This agency wants to determine exactly how much you trust AI

Harvard Assistant Professor Himabendo Lacarago studies the role that trust plays in human decision-making in professional settings. It’s working with nearly 200 doctors in Massachusetts hospitals to understand how trusting AI can change the way doctors diagnose a patient.

For common diseases like influenza, AI is not very useful, as human professionals can identify it quite easily. But Lacarago has found that AI can help doctors diagnose hard-to-recognize diseases such as autoimmune diseases. In her latest work, Lacarago and her colleagues gave doctors records of nearly 2,000 patients and predictions from an artificial intelligence system, then asked them to predict whether a patient would have a stroke within six months. They varied the information provided about the AI ​​system, including its accuracy, confidence interval, and an explanation of how the system works. They found that doctors’ predictions were the most accurate when they got the most information about the AI ​​system.

Lacarago says she is happy to see that the National Institute of Standards and Technology is trying to measure confidence, but says the agency should consider the role that explanations might play in human confidence for AI systems. Without data to inform the decision, which means that explanation alone can lead people to trust AI a lot.

“Explanations can bring extraordinarily high confidence even when they are not warranted, and they are a recipe for problems,” she says. “But once you start putting the numbers on how well the explanation is, people’s confidence slowly deteriorates.”

Other countries are also trying to confront the issue of trust in AI. The United States is among 40 countries that have signed Principles of artificial intelligence that emphasizes trustworthiness. A document signed by about a dozen European countries says that trustworthiness and innovation go hand in hand, and they can be Considered “The two sides of the same coin.”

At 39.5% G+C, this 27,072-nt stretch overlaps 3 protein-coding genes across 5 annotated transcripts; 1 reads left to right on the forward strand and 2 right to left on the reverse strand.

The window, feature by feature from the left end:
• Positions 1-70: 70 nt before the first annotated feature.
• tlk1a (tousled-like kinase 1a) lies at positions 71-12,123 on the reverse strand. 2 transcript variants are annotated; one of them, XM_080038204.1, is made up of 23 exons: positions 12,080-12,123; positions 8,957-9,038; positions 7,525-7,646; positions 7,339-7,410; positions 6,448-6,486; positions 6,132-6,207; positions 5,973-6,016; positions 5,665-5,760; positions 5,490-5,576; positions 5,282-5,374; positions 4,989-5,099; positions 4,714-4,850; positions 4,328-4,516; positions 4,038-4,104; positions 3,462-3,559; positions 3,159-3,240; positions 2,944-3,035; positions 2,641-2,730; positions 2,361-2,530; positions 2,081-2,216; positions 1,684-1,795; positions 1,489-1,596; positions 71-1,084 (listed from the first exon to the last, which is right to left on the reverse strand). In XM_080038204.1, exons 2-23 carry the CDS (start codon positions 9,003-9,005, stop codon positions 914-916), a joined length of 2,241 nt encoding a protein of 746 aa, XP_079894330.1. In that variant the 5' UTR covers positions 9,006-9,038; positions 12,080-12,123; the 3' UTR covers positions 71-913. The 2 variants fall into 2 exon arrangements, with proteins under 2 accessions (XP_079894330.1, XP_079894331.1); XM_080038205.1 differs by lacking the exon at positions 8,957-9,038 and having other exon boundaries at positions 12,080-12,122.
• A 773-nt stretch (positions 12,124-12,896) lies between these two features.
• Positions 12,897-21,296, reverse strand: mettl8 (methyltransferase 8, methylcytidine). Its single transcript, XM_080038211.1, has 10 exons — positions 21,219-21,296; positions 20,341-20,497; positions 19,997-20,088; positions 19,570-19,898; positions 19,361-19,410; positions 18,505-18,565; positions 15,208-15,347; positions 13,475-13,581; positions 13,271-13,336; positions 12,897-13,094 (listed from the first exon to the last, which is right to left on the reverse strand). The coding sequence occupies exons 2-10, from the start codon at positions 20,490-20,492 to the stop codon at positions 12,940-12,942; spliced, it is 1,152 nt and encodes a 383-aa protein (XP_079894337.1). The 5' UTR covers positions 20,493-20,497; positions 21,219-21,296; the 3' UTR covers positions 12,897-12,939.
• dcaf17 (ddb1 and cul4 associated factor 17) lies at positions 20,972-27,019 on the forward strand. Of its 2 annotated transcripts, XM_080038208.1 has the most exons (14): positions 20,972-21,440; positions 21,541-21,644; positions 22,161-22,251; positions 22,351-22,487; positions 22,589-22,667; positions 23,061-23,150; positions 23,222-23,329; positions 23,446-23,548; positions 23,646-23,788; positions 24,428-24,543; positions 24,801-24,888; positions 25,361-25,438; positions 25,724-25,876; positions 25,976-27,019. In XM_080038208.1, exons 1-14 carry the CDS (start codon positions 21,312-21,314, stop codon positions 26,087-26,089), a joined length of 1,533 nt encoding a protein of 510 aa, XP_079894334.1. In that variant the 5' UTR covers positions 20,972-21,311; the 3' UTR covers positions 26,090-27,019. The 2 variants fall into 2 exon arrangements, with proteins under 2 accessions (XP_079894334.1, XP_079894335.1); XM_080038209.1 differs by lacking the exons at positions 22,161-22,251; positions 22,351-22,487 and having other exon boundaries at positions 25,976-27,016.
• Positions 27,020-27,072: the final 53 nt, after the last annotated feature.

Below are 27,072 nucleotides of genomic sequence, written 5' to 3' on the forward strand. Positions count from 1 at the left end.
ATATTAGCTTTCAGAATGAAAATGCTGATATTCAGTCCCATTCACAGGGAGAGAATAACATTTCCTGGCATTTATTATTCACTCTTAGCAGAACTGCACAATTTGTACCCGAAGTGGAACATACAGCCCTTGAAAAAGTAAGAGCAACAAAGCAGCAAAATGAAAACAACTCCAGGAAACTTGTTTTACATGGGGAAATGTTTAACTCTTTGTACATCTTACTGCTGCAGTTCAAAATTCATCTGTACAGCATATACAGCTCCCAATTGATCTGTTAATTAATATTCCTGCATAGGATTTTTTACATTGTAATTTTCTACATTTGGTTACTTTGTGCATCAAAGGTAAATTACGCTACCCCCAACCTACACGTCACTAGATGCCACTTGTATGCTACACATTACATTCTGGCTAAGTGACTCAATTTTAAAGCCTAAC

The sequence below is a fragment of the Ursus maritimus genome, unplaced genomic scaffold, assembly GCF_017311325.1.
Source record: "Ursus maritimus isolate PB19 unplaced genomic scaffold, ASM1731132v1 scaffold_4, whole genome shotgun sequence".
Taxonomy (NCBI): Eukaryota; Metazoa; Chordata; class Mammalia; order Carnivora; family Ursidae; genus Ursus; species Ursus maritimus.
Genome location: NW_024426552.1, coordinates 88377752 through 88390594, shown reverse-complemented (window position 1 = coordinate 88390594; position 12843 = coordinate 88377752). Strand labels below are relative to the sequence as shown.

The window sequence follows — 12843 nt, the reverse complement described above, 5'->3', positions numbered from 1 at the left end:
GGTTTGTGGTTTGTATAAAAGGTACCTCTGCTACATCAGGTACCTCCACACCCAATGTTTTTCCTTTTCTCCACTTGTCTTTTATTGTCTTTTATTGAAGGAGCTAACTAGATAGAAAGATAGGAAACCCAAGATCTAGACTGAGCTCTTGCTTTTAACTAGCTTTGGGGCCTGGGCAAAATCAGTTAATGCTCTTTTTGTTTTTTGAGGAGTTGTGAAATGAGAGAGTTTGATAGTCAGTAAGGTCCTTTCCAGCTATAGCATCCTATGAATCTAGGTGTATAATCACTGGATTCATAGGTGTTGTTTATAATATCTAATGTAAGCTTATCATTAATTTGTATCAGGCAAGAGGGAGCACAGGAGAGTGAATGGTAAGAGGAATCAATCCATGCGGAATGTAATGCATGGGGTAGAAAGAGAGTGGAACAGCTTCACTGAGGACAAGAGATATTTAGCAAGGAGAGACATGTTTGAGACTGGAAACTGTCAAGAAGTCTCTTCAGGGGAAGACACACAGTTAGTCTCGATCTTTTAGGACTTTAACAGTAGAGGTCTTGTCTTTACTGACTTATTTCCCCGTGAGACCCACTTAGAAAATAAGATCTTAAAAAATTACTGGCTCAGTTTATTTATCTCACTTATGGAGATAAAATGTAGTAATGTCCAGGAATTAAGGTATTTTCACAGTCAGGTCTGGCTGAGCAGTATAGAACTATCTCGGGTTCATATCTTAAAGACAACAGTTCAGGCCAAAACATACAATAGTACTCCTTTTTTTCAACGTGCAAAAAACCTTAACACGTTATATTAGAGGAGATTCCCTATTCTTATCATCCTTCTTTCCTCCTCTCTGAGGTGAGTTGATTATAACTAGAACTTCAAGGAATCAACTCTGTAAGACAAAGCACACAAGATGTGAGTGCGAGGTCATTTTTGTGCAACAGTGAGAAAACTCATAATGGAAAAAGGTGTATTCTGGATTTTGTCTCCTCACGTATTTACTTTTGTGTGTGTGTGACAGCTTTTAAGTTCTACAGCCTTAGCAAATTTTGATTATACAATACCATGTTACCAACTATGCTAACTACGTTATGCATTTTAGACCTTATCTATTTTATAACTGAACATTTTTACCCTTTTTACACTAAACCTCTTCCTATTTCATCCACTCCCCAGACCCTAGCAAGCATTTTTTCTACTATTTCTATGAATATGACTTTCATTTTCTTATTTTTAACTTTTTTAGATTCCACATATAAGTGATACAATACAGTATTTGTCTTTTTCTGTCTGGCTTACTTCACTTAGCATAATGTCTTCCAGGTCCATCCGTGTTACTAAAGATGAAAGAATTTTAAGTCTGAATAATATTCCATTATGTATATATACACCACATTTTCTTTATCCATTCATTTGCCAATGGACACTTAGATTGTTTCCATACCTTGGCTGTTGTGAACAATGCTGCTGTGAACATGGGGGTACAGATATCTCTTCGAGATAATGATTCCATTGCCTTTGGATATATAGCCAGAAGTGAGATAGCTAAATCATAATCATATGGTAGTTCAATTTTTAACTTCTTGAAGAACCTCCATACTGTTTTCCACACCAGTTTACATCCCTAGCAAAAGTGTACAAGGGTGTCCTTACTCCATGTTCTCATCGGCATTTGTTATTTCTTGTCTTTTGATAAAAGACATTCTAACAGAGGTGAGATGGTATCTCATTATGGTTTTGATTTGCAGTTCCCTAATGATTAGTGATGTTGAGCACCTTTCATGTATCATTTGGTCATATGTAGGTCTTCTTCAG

NIST and the OECD, a group of 38 countries with advanced economies, are working on tools to designate artificial intelligence systems as high or low risk. The Canadian government has created a file Evaluate the impact of the algorithm Operation in 2019 for companies and government agencies. There, AI falls into four categories – from not affecting people’s lives or the rights of societies to extremely high risk and perpetuation of harm to individuals and societies. The evaluation of the algorithm takes about 30 minutes. The Canadian approach requires that developers notify users of all systems except those with the lowest risk.

EU legislators are studying AI regulations This can help define global standards for what kind of AI is considered low or high risk and how the technology is regulated. Like the teacher of Europe General Data Protection Regulation Privacy law, the EU’s AI strategy could lead the world’s largest companies deploying AI to change their practices around the world.

The regulation calls for the creation of a public registry of high-risk AI forms used in a database operated by the European Commission. Examples of AI that are considered high risk included in the document include AI used in education, employment, or as safety components of utilities such as electricity, gas, or water. This report will likely be amended before it is passed, but the draft calls for a ban on artificial intelligence for social assessment of citizens by governments and real-time facial recognition.

The EU report also encourages allowing companies and researchers to experiment in areas called “sandboxes”, which are designed to ensure that the legal framework is “innovation-friendly, future-proof, and disruptive-resistant”. Earlier this month, the Biden administration inserted The National AI Research Resource Task Force aims to share government data for research on issues such as healthcare or self-driving. Final plans require congressional approval.

At the moment, the degree of trust of AI users to AI practitioners is being developed. Over time, though, the findings could enable individuals to avoid untrustworthy AI and drive the market toward deploying robust, tested, and reliable systems. Of course this is if they know AI is being used at all.

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